ZEROtherm GX815 Gamer Edition Vga Cooler

ccokeman - 2007-05-17 21:08:39 in VGA Cooling
Category: VGA Cooling
Reviewed by: ccokeman   
Reviewed on: May 20, 2007
Price: $38.99 USD


You are 3 hours into that online fragfest and suddenly your screen goes blank. You start wondering what happened to your pride and joy. You finally check the temperature of your video card, and lo and behold, it's way higher than it should be. What do you do? Cleaning the heatsink doesn't help so you are left with a few options. You could leave the case side panel off with a 20inch fan blowing onto your components, you could just hang up the gaming for a while, or you can invest in a new cooler for that hot running video card of yours. Today we will be looking at the  ZEROtherm GX 815 Gamer Edition VGA cooling solution that features heatpipe technology, 120 cooling fins, and automatic fan speed control via a built in temperature sensor.

This GPU cooler is compatible with many of today's current video cards. For the nVidia crowd, it is capable of being used from the 6800 series up to the 7900 series. For the ATI crowd, compatibility is limited to the X1x00 series of cards. This includes everything from the 1300 to the 1900 series.

ZEROtherm (APACK) was formed in 1999 through a partnership between three engineers from the Electrics and Telecommunications Research Institute. They have had ongoing success, including contracts with ASUStek to supply the cooling for their line of video cards, as well as being the OEM cooling solution supplier for ASUStek and Elsa's nVidia's 8600 series of cards.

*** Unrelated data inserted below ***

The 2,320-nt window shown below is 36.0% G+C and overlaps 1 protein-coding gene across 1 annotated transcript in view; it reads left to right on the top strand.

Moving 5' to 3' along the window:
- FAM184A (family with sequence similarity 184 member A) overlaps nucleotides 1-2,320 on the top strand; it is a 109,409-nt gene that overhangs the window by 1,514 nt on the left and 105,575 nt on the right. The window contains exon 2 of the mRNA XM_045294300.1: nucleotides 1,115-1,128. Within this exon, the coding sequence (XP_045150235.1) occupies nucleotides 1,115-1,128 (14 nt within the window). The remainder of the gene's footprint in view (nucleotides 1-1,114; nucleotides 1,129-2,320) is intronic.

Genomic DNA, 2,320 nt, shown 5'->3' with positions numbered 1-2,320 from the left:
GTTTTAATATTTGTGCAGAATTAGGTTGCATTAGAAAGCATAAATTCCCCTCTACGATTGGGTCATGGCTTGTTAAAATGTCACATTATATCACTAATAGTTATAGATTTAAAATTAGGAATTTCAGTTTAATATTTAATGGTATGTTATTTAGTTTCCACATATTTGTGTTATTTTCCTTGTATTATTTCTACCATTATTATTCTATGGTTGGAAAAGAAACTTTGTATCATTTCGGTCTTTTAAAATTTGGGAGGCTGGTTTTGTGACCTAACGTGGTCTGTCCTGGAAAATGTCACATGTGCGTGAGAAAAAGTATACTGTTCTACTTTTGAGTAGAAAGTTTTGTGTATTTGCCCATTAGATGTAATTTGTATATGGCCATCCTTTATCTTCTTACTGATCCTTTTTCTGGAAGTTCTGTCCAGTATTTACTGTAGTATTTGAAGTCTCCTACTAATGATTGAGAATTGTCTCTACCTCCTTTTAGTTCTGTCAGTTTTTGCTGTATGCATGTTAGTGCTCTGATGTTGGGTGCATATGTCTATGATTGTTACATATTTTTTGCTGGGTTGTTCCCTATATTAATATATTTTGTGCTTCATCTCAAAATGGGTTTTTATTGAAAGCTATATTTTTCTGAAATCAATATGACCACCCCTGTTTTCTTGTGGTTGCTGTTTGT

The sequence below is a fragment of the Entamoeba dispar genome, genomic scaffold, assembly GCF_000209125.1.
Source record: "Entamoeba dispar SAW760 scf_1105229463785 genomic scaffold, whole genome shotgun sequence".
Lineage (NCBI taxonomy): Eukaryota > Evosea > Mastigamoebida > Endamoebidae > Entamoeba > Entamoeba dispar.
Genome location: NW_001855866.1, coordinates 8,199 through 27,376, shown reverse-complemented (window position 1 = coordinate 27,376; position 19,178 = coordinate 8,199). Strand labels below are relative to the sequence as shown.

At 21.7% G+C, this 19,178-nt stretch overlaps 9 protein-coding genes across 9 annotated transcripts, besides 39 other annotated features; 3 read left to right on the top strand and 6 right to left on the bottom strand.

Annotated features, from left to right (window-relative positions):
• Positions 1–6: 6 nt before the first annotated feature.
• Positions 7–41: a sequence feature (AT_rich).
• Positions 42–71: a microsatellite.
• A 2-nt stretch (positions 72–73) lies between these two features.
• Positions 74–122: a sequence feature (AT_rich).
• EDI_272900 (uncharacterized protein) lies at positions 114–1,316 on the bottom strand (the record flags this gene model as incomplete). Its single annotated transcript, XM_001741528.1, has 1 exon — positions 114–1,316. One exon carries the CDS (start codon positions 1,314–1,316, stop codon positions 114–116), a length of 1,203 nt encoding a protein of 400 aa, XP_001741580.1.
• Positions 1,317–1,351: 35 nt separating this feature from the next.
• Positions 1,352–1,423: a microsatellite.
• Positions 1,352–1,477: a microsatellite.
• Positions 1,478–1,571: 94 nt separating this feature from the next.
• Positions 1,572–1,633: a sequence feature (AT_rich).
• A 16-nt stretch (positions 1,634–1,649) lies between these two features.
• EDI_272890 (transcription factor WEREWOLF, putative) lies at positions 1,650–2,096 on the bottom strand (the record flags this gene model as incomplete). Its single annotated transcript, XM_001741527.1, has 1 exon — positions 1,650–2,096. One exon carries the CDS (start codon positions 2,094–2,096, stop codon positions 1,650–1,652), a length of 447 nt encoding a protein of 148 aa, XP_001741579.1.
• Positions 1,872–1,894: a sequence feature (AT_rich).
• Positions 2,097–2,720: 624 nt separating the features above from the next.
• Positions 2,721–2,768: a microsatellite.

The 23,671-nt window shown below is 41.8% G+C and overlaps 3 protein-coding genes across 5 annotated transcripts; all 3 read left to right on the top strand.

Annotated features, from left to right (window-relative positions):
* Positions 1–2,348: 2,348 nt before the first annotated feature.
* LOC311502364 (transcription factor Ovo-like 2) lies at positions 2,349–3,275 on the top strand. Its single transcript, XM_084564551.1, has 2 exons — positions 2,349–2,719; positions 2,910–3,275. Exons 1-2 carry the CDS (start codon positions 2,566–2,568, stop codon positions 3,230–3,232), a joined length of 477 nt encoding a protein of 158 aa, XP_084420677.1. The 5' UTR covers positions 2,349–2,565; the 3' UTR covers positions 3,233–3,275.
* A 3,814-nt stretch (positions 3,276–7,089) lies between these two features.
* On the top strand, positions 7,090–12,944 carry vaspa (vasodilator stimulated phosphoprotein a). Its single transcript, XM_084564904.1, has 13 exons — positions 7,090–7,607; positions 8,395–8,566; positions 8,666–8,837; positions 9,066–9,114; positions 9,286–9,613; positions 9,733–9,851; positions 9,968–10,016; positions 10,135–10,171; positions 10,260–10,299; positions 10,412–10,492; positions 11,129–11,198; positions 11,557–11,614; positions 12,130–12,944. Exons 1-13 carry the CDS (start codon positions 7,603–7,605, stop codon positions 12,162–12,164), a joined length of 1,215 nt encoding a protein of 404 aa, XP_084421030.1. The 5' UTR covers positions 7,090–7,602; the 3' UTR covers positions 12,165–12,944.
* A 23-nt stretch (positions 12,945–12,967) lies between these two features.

Closer Look:

The cooler is prominently displayed through the front panel of the packaging. The specifications and compatibility charts, as well as automatic fan profiles, are listed on the rear panel.

Let's take a look inside to see what we have.This heatsink comes with the mounting hardware to attach this cooler to any of the models listed on the compatibility charts. Thankfully, memory heatsinks, as well as a tube of the company's own thermal paste, are included items.

Closer Look:

After pulling the cooler out of the box, the resemblance to some other coolers on the market is remarkable. The fan looks more like an impeller type used inside an enclosure to direct air over the heatsink rather than the traditional fan pushing air down through the fins. The contact surface of the cooler is covered with a warning label to make sure you remove it before installation. After removing it, I was more than a little pleased with the contact surface. It is highly polished without any machining marks.